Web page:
Permanent European-style settlement at Gjoa Haven started in 1927 with a Hudson's Bay Company trading outpost.[7] In 1941 Henry Larsen reached the post from the west. The settlement has attracted the traditionally nomadic Inuit people as they have adapted a more settled lifestyle.

In 1961, the town's population was 110. By 2001, the population was 960 according to the Census, as the Inuit have moved from their traditional camps to be close to the healthcare and educational facilities available at Gjoa Haven. At the 2011 census, the population was 1,279, an increase of 20.2% from the 2006 census.[3] Gjoa Haven has expanded to such an extent that a newer subdivision has been developed near the airport at 68°37′56″N 095°52′04″W / 68.63222°N 95.86778°W / 68.63222; -95.86778{{#coordinates:68|37|56|N|095|52|04|W|scale:20000 | |name= }}.

The community is served by the Gjoa Haven Airport and by annual supply sealift. The area is home to CAM-B, a North Warning System site.


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This page is a soft redirect. Climate data for Gjoa Haven Airport
Month Jan Feb Mar Apr May Jun Jul Aug Sep Oct Nov Dec Year

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This page is a soft redirect.Source: Environment Canada Canadian Climate Normals 1981–2010[8]


Quqshuun Ilihakvik Centre is a community heritage museum and cultural centre opened in 2013.[9]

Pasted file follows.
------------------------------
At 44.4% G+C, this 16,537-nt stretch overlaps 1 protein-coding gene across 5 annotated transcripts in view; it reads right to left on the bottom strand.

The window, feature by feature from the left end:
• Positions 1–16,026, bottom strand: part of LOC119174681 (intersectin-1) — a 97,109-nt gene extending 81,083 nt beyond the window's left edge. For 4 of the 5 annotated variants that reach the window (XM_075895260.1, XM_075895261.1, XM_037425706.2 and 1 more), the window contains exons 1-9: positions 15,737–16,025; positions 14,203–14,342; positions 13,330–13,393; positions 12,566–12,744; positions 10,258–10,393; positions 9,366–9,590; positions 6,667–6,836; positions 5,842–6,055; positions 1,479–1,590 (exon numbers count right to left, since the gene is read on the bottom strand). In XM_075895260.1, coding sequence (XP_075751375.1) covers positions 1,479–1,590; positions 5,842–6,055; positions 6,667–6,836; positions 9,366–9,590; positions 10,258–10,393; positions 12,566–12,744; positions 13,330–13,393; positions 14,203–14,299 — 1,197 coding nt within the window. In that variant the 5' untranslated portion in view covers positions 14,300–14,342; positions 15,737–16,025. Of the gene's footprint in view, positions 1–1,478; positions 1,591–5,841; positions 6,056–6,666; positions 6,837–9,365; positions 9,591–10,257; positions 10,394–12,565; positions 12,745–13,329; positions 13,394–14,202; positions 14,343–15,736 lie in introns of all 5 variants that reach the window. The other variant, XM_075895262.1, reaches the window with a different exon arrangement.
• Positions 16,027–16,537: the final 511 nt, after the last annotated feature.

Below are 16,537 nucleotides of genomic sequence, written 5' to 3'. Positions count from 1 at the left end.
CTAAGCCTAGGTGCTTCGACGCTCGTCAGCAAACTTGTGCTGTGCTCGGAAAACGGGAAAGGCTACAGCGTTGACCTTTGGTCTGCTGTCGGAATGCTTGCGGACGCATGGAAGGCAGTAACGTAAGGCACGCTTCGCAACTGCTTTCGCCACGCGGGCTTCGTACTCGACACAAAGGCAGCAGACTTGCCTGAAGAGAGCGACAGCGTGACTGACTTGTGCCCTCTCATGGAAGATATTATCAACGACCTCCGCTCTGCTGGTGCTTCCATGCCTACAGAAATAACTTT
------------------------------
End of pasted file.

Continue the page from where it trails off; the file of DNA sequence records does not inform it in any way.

Two churches are located in the hamlet:

  • Immaculate Heart of Mary Roman Catholic Church
  • Old Gjoa Haven Church

Government services


  • Gjoa Haven RCMP Detachment
  • Gjoa Haven Fire Department
  • Gjoa Haven Hamlet Council
  • Gjoa Haven Continuing Care - a 10-bed, 24/7 health care facility opened in 2010[10]


  • Gjoa Haven Nunavat Water Board
  • Gjoa Haven Lands Administration Office
  • Nunavut Social Services Department
  • Nunavut Power Corporation
  • Nunavut Economic Development Office


Most employment in Gjoa Haven is with government services; there are a few commercial employers:

  • CAP Enterprises Ltd.
  • Northern Store
  • The Inns North Amundsen Hotel - 16 rooms
  • Qikiqtaq Co-op Limited
  • Gjoa Haven Commercial Airport Radio Station


Gjoa Haven has two schools:

  • Quqshuun Ilihakvik Elementary School
  • Qiqirtaq Ilihakvik High School

See also


  1. ^ Nunavummiut vie for council positions in upcoming hamlet elections
  2. ^ Results for the constituency of Gjoa Haven at Elections Nunavut
  3. ^ a b c 2006 census
  4. ^ Elevation at airport. Canada Flight Supplement. Effective 0901Z 24 July 2014 to 0901Z 18 September 2014
  5. ^ "Vi er Amundsens etterkommere", Aften Posten
  6. ^ a b c "ROALD AMUNDSEN DESCENDANTS IN GJOA HAVEN?", Fram Museum, 27 January 2012
  7. ^ Gjoa Haven, The Canadian Encyclopedia
  8. ^ "Gjoa Haven A". Canadian Climate Normals 1981–2010. Environment Canada. Climate ID: 2302335. Retrieved 2014-04-30. 
  9. ^ "Nattilik heritage centre opens its doors, Nunatsiaq Online
  10. ^ "Nunavut provides more care closer to home", Nunatsiaq Online
  • Huntford, R. (2003). Scott and Amundsen: The last place on earth. London: Abacus., ISBN 0-349-11395-5

External links